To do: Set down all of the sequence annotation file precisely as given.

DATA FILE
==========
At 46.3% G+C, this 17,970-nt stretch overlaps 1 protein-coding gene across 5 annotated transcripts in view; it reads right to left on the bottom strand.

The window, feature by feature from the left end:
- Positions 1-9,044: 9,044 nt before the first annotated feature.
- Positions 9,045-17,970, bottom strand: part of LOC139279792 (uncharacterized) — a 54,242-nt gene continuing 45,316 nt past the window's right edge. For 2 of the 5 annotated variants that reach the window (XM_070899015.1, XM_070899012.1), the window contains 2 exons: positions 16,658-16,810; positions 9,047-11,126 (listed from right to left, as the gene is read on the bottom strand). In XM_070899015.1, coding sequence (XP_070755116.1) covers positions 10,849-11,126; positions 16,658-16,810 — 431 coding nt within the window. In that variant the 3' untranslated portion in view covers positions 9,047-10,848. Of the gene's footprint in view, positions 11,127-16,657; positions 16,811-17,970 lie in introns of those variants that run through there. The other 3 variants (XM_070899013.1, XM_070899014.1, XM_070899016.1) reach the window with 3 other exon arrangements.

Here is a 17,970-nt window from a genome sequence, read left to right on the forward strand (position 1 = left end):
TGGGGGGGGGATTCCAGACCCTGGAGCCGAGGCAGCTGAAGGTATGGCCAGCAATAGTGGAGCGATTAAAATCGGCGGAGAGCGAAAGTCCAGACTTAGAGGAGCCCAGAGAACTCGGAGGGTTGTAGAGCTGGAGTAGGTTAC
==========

At 46.3% G+C, this 17,970-nt stretch overlaps 1 protein-coding gene across 5 annotated transcripts in view; it reads right to left on the bottom strand.

The window, feature by feature from the left end:
- Positions 1-9,044: 9,044 nt before the first annotated feature.
- Positions 9,045-17,970, bottom strand: part of LOC139279792 (uncharacterized) — a 54,242-nt gene continuing 45,316 nt past the window's right edge. For 2 of the 5 annotated variants that reach the window (XM_070899015.1, XM_070899012.1), the window contains 2 exons: positions 16,658-16,810; positions 9,047-11,126 (listed from right to left, as the gene is read on the bottom strand). In XM_070899015.1, coding sequence (XP_070755116.1) covers positions 10,849-11,126; positions 16,658-16,810 — 431 coding nt within the window. In that variant the 3' untranslated portion in view covers positions 9,047-10,848. Of the gene's footprint in view, positions 11,127-16,657; positions 16,811-17,970 lie in introns of those variants that run through there. The other 3 variants (XM_070899013.1, XM_070899014.1, XM_070899016.1) reach the window with 3 other exon arrangements.

Here is a 17,970-nt window from a genome sequence, read left to right on the forward strand (position 1 = left end):
TGGGGGGGGGATTCCAGACCCTGGAGCCGAGGCAGCTGAAGGTATGGCCAGCAATAGTGGAGCGATTAAAATCGGCGGAGAGCGAAAGTCCAGACTTAGAGGAGCCCAGAGAACTCGGAGGGTTGTAGAGCTGGAGTAGGTTAC